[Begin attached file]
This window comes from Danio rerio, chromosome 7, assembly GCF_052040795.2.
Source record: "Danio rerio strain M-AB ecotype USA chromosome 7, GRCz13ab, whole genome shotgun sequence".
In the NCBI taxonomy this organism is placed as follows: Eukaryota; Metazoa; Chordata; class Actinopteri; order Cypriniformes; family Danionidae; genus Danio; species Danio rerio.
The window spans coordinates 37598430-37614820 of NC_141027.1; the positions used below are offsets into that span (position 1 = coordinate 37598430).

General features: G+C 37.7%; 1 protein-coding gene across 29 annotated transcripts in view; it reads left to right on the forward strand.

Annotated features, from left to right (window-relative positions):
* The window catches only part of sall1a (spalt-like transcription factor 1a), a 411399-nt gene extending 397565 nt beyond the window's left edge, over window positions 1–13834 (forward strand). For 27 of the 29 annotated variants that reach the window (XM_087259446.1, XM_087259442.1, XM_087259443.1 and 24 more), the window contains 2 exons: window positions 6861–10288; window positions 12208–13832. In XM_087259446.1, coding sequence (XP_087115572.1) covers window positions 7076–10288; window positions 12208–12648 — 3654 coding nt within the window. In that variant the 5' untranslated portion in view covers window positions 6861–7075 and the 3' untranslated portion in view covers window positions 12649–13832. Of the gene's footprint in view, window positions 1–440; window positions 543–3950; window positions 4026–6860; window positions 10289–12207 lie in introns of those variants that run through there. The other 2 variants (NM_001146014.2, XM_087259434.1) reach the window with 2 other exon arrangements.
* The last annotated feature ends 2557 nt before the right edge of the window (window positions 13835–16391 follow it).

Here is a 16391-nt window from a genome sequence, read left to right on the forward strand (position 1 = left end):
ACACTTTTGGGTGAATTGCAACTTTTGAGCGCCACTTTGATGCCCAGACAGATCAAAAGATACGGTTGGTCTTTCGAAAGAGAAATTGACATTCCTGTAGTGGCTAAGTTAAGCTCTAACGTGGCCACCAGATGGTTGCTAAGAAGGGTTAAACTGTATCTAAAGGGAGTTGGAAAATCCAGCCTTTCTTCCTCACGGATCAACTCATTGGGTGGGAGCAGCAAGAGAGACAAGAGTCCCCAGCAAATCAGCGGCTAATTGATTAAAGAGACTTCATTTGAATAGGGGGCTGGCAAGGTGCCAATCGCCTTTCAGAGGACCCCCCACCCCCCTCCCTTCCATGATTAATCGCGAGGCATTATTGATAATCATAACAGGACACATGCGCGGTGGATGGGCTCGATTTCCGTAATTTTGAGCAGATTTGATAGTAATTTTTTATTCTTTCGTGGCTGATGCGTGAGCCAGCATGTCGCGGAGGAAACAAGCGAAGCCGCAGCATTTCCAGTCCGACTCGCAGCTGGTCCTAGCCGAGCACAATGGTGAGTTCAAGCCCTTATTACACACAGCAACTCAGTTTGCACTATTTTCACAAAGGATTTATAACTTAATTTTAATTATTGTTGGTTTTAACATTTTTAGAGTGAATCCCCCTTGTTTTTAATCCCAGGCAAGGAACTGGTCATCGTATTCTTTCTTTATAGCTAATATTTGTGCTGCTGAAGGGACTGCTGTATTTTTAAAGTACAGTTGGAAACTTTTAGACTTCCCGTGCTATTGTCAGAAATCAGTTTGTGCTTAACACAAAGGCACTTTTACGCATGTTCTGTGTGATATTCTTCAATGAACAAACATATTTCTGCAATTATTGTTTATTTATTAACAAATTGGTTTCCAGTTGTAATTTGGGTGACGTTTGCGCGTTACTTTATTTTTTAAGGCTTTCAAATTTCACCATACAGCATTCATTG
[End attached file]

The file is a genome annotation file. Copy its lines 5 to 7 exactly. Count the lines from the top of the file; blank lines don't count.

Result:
General features: G+C 37.7%; 1 protein-coding gene across 29 annotated transcripts in view; it reads left to right on the forward strand.

Annotated features, from left to right (window-relative positions):
* The window catches only part of sall1a (spalt-like transcription factor 1a), a 411399-nt gene extending 397565 nt beyond the window's left edge, over window positions 1–13834 (forward strand). For 27 of the 29 annotated variants that reach the window (XM_087259446.1, XM_087259442.1, XM_087259443.1 and 24 more), the window contains 2 exons: window positions 6861–10288; window positions 12208–13832. In XM_087259446.1, coding sequence (XP_087115572.1) covers window positions 7076–10288; window positions 12208–12648 — 3654 coding nt within the window. In that variant the 5' untranslated portion in view covers window positions 6861–7075 and the 3' untranslated portion in view covers window positions 12649–13832. Of the gene's footprint in view, window positions 1–440; window positions 543–3950; window positions 4026–6860; window positions 10289–12207 lie in introns of those variants that run through there. The other 2 variants (NM_001146014.2, XM_087259434.1) reach the window with 2 other exon arrangements.